Do you have a GM car from 1980 – 1995?
If so, there is a big chance that you have the OBD1 connector (ALDL).
This connector is unique and applies to Pontiac, Chevrolet, GMC, Oldsmobile, Cadillac, and Buick. The good thing if you have this connector, is that you can read you trouble codes at home without any diagnostic tools.
There are special diagnostics tools for this kind of connector, but it is not necessary as you will read them as good without a tool.
OBD1 Connector location
The connector is usually located under your steering wheel, under the dash. The connector may have a black plastic cover over it and you may have to remove some covers to reach it. The connector is often black and has 12 pins on it, pretty easy to identify.
Check the image above to see how an OBD1 connector looks like
OBD1 Connector wirings pinout
The OBD1 connector has 12 pins, but not all are used on the most cars. The standard pins like the ground, power, a diagnostic pin is the same between a lot of different car manufacturers. Make sure you connect your wires right, as if you are not careful, it may result in damages to your vehicles electrical system and control units.
How to read OBD1 codes at home
Our method to read the codes without a diagnostic tool is to make a “short” between pin A and pin B. The car will then enter the diagnostic mode and will flash the “Check engine Light” several times and we should count the flashes to see the diagnostic codes.
How to read the codes:
- Always connect a car battery charger to your car when doing any electrical works that require the ignition on. Low voltage can cause a lot of trouble with the troubleshooting and a lot of error codes that we do not want.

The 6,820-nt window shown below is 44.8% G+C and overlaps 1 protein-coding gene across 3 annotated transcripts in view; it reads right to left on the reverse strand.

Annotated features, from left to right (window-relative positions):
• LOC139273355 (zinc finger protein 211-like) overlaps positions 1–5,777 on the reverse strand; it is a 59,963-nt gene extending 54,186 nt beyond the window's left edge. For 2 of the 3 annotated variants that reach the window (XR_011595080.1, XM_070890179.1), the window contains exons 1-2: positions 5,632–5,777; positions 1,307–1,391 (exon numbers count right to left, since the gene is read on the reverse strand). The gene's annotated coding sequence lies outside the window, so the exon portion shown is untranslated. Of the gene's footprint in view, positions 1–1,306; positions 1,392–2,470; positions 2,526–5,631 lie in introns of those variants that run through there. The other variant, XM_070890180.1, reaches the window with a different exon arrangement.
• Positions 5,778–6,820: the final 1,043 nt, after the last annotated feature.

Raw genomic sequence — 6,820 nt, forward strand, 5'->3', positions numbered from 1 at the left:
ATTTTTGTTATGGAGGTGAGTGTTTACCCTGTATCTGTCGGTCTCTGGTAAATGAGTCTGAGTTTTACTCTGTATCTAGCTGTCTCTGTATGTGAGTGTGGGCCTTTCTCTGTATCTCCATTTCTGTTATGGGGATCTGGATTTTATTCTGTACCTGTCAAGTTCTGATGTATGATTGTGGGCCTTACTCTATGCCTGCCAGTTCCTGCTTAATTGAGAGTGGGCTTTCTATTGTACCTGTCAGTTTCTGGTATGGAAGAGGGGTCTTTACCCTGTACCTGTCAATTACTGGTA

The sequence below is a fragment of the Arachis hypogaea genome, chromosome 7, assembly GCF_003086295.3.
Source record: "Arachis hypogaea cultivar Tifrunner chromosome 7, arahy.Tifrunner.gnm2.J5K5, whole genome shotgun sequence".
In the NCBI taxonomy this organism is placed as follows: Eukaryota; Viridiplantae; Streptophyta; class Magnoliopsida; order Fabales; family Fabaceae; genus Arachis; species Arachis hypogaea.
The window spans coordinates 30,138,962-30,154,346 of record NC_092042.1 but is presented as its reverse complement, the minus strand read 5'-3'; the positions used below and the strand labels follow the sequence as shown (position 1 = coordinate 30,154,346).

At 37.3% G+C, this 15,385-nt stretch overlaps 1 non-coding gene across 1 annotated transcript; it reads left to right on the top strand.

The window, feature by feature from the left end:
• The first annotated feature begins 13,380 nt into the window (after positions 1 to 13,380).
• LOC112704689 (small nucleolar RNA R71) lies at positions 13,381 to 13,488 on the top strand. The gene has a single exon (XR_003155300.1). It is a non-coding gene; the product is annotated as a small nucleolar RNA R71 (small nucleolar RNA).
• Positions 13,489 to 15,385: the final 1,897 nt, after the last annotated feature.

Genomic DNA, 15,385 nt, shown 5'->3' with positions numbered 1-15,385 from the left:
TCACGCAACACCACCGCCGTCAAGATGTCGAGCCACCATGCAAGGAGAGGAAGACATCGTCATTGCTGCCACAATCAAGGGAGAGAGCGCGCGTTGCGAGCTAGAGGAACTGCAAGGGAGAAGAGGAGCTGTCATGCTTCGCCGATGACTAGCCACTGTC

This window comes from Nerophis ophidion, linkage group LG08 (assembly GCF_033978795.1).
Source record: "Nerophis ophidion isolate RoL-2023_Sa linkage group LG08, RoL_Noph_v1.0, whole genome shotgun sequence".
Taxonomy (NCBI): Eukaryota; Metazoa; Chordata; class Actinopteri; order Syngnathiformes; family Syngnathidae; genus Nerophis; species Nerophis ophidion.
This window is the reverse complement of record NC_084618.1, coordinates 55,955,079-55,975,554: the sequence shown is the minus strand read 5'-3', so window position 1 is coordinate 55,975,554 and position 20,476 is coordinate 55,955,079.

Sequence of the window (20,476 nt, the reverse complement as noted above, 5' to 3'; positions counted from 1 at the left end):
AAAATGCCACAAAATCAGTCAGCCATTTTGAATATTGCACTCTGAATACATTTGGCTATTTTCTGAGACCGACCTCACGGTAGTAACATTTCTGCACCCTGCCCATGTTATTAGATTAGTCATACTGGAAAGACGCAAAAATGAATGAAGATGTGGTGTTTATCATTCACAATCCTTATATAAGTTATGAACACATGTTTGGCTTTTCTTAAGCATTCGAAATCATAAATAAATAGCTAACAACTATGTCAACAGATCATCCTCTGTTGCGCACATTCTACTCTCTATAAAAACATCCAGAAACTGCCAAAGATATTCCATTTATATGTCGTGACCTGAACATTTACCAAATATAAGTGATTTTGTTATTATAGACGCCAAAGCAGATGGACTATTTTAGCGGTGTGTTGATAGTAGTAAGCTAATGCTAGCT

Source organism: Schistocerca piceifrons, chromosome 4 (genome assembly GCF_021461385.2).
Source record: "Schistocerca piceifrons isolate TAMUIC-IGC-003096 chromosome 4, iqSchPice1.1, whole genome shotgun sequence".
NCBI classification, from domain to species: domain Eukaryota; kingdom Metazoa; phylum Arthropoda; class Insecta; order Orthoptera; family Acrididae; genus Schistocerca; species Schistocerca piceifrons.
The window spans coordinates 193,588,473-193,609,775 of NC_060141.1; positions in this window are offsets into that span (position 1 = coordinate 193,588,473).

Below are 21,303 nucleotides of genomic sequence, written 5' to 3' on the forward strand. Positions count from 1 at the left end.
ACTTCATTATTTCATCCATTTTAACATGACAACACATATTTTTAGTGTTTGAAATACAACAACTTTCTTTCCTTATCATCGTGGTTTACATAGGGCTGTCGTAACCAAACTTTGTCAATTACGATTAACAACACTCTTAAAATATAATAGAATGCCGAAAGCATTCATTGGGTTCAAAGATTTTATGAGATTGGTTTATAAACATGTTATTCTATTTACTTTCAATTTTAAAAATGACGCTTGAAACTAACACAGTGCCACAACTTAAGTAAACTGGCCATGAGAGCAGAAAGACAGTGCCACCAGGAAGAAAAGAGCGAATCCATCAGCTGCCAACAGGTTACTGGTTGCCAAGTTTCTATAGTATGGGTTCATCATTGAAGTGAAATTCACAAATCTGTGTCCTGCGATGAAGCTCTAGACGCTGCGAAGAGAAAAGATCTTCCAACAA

- Put a jumper wire between PIN A and PIN B.
- Let the jumper wire sit there and turn the ignition to ON. Do not start the engine
- The Check engine light will begin to flash. Count the flashes. There will be a longer pause between the codes if you have several trouble codes and a shorter pause between the digits of the trouble codes. For example code 16 = 1 flash * Pause * 6 flashes.
- When all trouble codes are outputted, it will flash the code 12 – 1 flash * Pause * 2 flashes.
- Write down all the trouble codes numbers you got and check the trouble code table further down in the article.
- Remove the jumper wire and car battery charger.
OBD1 Code Reader
There are also a lot of OBD1 code readers on the market to make the job simpler. With a code scanner, you do not have to short the connector and you do not have to count the flashes on the dashboard. You will get the problem in clear text on your device and this is, of course, a great investment to do if you are reading a lot of trouble codes from older vehicles.
There are several different code scanners on the market in all different price ranges. There are scanners that can read both OBD1 and OBD2 codes but these are pretty expensive. One really affordable scanner that I found is the Innova 3123. You have two different options: Ford or GM Vehicles you can choose from. If you want to take a further look at the scanner you can find it here on Amazon: INNOVA 3123 GM OBD1 Code Reader
OBD1 codes list
Here is a list of what the OBD1 codes mean. The meanings of the OBD1 codes can differ a bit depending on what car model you have, but the most of them are the same among all car manufacturers.
- 12. System OK ( Diagnosis mode active )
- 13. Oxygen O2 Sensor – Circuit open/no activity
- 14. Coolant Temperature sensor – Too High resistance or shorted circuit
- 15. Coolant Temperature Sensor – Circuit low or Open
- 16. Direct ignition system (DIS) – faulty circuit / shorted circuit
- 17. Camshaft Position – Sensor/Circuit/Timing error
- 18. Camshaft or Crankshaft – Sensor/Circuit/Timing error
- 19. Crankshaft sensor – Sensor/Circuit/Timing error
- 21. TPS ( Throttle position sensor ) – Out of range/Performance
- 22. TPS ( Throttle position sensor ) – Low Voltage